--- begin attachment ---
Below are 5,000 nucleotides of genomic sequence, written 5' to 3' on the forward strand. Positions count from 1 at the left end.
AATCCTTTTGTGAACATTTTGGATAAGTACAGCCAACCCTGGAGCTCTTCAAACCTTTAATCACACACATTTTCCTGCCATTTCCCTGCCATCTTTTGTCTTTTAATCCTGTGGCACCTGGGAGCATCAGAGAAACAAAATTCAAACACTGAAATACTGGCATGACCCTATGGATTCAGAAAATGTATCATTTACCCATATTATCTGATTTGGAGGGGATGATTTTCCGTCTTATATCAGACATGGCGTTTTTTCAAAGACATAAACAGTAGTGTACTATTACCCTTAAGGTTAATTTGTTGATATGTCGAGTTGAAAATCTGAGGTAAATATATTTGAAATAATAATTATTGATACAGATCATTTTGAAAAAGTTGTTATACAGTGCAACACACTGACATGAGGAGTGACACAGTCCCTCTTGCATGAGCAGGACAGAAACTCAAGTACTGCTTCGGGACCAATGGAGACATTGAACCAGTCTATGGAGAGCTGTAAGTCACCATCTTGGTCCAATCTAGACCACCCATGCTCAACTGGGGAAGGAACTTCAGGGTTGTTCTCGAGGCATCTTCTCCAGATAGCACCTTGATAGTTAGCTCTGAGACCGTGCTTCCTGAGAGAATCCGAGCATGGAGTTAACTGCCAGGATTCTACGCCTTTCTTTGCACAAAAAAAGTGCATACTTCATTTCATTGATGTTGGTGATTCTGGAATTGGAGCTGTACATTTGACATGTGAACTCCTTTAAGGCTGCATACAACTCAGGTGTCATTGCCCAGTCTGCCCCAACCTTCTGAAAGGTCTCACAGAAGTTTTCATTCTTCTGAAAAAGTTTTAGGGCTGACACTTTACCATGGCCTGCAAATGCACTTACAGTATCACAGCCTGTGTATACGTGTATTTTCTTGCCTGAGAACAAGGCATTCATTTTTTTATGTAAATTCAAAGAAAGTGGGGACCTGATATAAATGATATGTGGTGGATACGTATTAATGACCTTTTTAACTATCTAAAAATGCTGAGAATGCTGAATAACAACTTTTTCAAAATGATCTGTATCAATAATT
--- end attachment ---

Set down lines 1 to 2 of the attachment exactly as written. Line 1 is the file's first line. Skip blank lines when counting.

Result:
Below are 5,000 nucleotides of genomic sequence, written 5' to 3' on the forward strand. Positions count from 1 at the left end.
AATCCTTTTGTGAACATTTTGGATAAGTACAGCCAACCCTGGAGCTCTTCAAACCTTTAATCACACACATTTTCCTGCCATTTCCCTGCCATCTTTTGTCTTTTAATCCTGTGGCACCTGGGAGCATCAGAGAAACAAAATTCAAACACTGAAATACTGGCATGACCCTATGGATTCAGAAAATGTATCATTTACCCATATTATCTGATTTGGAGGGGATGATTTTCCGTCTTATATCAGACATGGCGTTTTTTCAAAGACATAAACAGTAGTGTACTATTACCCTTAAGGTTAATTTGTTGATATGTCGAGTTGAAAATCTGAGGTAAATATATTTGAAATAATAATTATTGATACAGATCATTTTGAAAAAGTTGTTATACAGTGCAACACACTGACATGAGGAGTGACACAGTCCCTCTTGCATGAGCAGGACAGAAACTCAAGTACTGCTTCGGGACCAATGGAGACATTGAACCAGTCTATGGAGAGCTGTAAGTCACCATCTTGGTCCAATCTAGACCACCCATGCTCAACTGGGGAAGGAACTTCAGGGTTGTTCTCGAGGCATCTTCTCCAGATAGCACCTTGATAGTTAGCTCTGAGACCGTGCTTCCTGAGAGAATCCGAGCATGGAGTTAACTGCCAGGATTCTACGCCTTTCTTTGCACAAAAAAAGTGCATACTTCATTTCATTGATGTTGGTGATTCTGGAATTGGAGCTGTACATTTGACATGTGAACTCCTTTAAGGCTGCATACAACTCAGGTGTCATTGCCCAGTCTGCCCCAACCTTCTGAAAGGTCTCACAGAAGTTTTCATTCTTCTGAAAAAGTTTTAGGGCTGACACTTTACCATGGCCTGCAAATGCACTTACAGTATCACAGCCTGTGTATACGTGTATTTTCTTGCCTGAGAACAAGGCATTCATTTTTTTATGTAAATTCAAAGAAAGTGGGGACCTGATATAAATGATATGTGGTGGATACGTATTAATGACCTTTTTAACTATCTAAAAATGCTGAGAATGCTGAATAACAACTTTTTCAAAATGATCTGTATCAATAATT